Cabo San Lucas Fishing Report July 7th
Capt. Jerry Chapman
July 6, 2019
Cabo San Lucas - Saltwater Fishing Report
JC SPORTFISHING WEEKLY FISHING REPORT
As The Admiral Seas It
Fishing Report: 07/01/19 TO 07/07/19
Stop By Our Office for up to Date Fishing Report
MARLIN: SOME NICE STRIPED MARLIN BEING CAUGHT OFFSHORE ABOUT 12 – 20 MILES OFFSHORE FROM THE LIGHTHOUSE. SOME ARE COMING UP ON TEASERS AND BITING ON LIVE BAIT, A FEW ARE GOING AFTER THE LURES PURPLES AND GUACAMAYO COLORS.
TUNA: TUNA FISHING WAS SLOW LAST WEEK 3 DAYS AGO THEY WERE BEING FOUND IN THE SEA OF CORTEZ AT LEAST 60 MILES FROM CABO SAN LUCAS. PAST THE CABRILLA AND GORDA BANK. YESTERDAY THEY WERE BITING 20 – 25 MILES OFFSHORE GOING OUT 180 DEGRESS FROM THE ARCH WE CAUGHT 10 NICE FOOTBALL SIZED TUNA ON THE BOB MARLIN, THEY ARE BITING ON KINGBUSTERS.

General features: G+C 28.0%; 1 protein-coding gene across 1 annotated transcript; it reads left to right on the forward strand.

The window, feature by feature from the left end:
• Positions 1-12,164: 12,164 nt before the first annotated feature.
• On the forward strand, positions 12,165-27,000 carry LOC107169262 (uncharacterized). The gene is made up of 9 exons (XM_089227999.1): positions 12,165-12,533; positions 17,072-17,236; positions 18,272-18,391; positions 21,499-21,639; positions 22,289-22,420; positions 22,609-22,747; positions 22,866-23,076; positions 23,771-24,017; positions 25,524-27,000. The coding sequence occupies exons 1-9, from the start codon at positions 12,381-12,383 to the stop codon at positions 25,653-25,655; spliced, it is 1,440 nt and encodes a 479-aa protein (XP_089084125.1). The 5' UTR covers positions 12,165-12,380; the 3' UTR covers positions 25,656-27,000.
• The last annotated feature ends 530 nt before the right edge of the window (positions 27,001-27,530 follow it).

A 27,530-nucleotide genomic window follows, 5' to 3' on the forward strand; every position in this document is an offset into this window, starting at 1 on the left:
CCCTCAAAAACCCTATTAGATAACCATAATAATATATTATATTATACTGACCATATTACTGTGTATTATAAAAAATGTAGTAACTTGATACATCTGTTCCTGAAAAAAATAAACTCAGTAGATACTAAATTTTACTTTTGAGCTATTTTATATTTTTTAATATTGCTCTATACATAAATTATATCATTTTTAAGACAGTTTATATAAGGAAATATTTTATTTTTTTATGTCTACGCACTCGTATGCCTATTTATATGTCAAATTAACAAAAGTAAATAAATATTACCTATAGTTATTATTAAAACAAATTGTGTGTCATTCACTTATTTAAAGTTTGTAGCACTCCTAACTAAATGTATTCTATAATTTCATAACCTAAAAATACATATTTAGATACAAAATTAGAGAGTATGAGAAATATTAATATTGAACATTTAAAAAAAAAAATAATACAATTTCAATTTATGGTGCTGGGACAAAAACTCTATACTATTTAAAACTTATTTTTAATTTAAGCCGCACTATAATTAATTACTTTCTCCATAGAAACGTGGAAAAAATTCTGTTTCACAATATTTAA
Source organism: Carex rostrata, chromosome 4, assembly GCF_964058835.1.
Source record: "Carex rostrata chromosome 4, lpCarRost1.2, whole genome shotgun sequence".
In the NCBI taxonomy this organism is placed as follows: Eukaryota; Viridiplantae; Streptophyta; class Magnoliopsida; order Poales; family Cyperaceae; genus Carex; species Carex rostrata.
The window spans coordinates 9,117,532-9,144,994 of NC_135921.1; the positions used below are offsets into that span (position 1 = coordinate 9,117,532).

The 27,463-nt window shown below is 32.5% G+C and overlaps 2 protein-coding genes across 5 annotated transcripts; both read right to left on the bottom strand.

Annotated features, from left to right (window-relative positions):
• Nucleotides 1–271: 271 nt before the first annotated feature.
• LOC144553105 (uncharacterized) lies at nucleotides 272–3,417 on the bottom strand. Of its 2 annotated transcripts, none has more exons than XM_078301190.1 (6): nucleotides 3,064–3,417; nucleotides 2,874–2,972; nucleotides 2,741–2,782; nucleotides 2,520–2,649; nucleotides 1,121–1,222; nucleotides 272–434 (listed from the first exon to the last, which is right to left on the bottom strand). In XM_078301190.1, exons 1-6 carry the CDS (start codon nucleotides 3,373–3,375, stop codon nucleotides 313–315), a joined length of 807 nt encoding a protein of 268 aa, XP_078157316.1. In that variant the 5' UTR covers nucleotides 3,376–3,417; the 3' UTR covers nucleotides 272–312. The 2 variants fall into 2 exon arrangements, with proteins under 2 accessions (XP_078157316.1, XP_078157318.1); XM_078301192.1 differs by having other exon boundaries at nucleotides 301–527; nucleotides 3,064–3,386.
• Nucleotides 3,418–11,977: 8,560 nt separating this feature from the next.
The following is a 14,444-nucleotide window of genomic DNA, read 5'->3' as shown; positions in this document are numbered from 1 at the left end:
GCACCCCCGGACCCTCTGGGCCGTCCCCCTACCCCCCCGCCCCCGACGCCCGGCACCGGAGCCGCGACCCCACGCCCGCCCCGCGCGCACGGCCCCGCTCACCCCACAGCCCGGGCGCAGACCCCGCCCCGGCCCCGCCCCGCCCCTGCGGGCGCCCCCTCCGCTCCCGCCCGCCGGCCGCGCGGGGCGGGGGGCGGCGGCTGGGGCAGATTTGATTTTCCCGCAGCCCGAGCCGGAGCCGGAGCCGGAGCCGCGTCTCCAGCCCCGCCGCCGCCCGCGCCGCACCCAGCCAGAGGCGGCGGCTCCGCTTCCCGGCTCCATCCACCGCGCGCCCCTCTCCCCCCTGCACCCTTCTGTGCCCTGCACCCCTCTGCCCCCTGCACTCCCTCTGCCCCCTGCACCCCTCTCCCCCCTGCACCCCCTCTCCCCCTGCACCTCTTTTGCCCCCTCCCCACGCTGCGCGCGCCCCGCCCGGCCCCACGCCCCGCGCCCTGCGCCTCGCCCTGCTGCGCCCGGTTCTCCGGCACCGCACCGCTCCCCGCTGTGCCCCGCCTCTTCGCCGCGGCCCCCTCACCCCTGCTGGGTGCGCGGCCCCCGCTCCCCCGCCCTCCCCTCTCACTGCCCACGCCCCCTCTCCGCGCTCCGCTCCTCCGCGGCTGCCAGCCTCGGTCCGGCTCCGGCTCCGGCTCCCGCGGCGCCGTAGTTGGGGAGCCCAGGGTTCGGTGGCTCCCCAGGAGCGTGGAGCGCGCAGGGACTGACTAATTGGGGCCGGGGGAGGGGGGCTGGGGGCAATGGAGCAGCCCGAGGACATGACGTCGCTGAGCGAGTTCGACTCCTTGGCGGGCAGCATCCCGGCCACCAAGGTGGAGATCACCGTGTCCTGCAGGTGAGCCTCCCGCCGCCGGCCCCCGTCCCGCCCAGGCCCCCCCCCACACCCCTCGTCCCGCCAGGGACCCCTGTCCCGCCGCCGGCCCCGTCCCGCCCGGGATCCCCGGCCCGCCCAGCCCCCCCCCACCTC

DORADO: FEW DORADO SHOWING UP IN PAIRS IF YOU CATCH ONE THEY USSUALLY RUN IN PAIRS YOU MIGHT LAND BOTH.
WAHOO: VERY SLOW FISHING FOR WAHOO, HAVE TO TROLL ALL DAY WITH RAPALLAS, OR MARAUDERS OR LURES THEY BITE ON PURPLE COLORS.
INSHORE FISHING: VERY GOOD NUMBERS OF WHITE BONITA ON THE PACIFIC SIDE FOR EATING. AND A FEW NICE ROOSTER FISH NEAR THE SHORE THEY BITE ON LIVE BAIT.
BOTTOM FISHING: BOTTOM FISHING SLOWED DOWN WITH TEMPERATURE CHANGE A FEW TRIGGERFISH STILL BITING ON THE ROCKS.
Jc Sportfishing Charters is a family owned and operated business and has been fishing in Cabo San Lucas for the past 25 years. Jerry, explains that his charter business is geared more for families and novice anglers, making sure everyone who charters a boat with him have a great time and lots of fun. We welcome families, and groups. We want everyone who fishes with us to take all the sites in and have a memorable experience. This is what is most important to us. We have and do a few tournaments each year and can cater to fisherman who might be interested in tournament fishing.
STOP BY JC SPORTFISHING FOR UP TO THE MINUTE FISHING REPORT.